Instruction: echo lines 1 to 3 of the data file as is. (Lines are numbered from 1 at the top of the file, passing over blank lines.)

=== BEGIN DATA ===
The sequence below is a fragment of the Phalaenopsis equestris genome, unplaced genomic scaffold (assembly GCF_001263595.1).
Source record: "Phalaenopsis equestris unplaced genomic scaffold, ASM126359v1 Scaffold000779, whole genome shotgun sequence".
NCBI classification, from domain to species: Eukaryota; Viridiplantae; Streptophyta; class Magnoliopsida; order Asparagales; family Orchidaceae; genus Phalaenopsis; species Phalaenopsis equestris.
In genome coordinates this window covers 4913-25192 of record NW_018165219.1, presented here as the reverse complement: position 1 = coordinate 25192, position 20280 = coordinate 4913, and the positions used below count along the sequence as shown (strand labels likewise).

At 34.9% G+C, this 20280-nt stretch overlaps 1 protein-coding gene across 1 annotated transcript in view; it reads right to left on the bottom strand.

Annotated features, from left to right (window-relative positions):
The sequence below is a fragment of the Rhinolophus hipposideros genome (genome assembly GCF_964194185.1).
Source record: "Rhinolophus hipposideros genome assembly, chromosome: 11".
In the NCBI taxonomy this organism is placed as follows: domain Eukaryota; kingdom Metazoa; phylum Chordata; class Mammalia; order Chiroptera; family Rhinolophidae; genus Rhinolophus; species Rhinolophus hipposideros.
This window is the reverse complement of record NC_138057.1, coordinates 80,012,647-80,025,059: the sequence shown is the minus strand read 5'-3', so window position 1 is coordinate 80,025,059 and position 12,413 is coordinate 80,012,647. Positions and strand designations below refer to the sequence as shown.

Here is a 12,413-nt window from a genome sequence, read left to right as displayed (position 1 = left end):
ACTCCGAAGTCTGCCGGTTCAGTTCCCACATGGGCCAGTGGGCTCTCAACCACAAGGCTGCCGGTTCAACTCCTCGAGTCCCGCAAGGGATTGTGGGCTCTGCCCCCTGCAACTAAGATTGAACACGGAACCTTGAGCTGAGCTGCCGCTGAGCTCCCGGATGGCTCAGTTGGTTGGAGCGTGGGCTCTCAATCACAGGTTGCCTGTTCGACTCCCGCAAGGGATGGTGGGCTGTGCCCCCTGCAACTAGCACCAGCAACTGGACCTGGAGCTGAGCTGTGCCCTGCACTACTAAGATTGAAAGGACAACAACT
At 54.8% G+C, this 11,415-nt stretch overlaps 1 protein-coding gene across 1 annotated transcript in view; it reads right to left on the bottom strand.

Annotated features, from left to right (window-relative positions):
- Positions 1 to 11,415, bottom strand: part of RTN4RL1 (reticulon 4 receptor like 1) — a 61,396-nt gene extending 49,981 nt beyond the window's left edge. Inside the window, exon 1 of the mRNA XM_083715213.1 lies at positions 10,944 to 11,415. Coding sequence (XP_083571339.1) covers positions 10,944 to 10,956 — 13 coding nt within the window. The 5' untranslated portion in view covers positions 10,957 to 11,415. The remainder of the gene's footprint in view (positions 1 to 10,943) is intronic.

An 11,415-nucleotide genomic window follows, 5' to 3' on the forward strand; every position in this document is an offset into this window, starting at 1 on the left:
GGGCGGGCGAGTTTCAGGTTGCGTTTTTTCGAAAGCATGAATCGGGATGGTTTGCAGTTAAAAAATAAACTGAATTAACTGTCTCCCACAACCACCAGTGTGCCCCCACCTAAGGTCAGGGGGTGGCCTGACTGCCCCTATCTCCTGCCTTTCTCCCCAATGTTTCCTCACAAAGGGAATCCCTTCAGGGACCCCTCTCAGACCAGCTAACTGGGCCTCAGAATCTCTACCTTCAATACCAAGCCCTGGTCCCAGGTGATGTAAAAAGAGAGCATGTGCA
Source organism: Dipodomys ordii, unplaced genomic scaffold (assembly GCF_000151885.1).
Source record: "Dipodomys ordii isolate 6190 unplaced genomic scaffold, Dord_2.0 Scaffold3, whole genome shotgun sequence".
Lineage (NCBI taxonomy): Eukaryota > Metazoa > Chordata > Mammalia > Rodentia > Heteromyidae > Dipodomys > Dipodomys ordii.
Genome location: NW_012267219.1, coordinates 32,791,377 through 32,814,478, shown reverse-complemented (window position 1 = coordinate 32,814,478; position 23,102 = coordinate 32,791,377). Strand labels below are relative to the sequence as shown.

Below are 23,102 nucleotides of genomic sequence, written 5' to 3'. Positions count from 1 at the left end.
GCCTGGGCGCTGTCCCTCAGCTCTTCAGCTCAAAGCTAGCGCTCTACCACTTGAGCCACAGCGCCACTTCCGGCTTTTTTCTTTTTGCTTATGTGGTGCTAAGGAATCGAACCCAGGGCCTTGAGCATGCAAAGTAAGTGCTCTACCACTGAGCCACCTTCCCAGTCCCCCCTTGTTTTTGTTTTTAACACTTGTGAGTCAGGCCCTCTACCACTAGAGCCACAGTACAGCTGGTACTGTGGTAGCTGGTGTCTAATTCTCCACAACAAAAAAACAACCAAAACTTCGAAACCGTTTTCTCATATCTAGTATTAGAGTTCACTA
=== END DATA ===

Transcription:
The sequence below is a fragment of the Phalaenopsis equestris genome, unplaced genomic scaffold (assembly GCF_001263595.1).
Source record: "Phalaenopsis equestris unplaced genomic scaffold, ASM126359v1 Scaffold000779, whole genome shotgun sequence".
NCBI classification, from domain to species: Eukaryota; Viridiplantae; Streptophyta; class Magnoliopsida; order Asparagales; family Orchidaceae; genus Phalaenopsis; species Phalaenopsis equestris.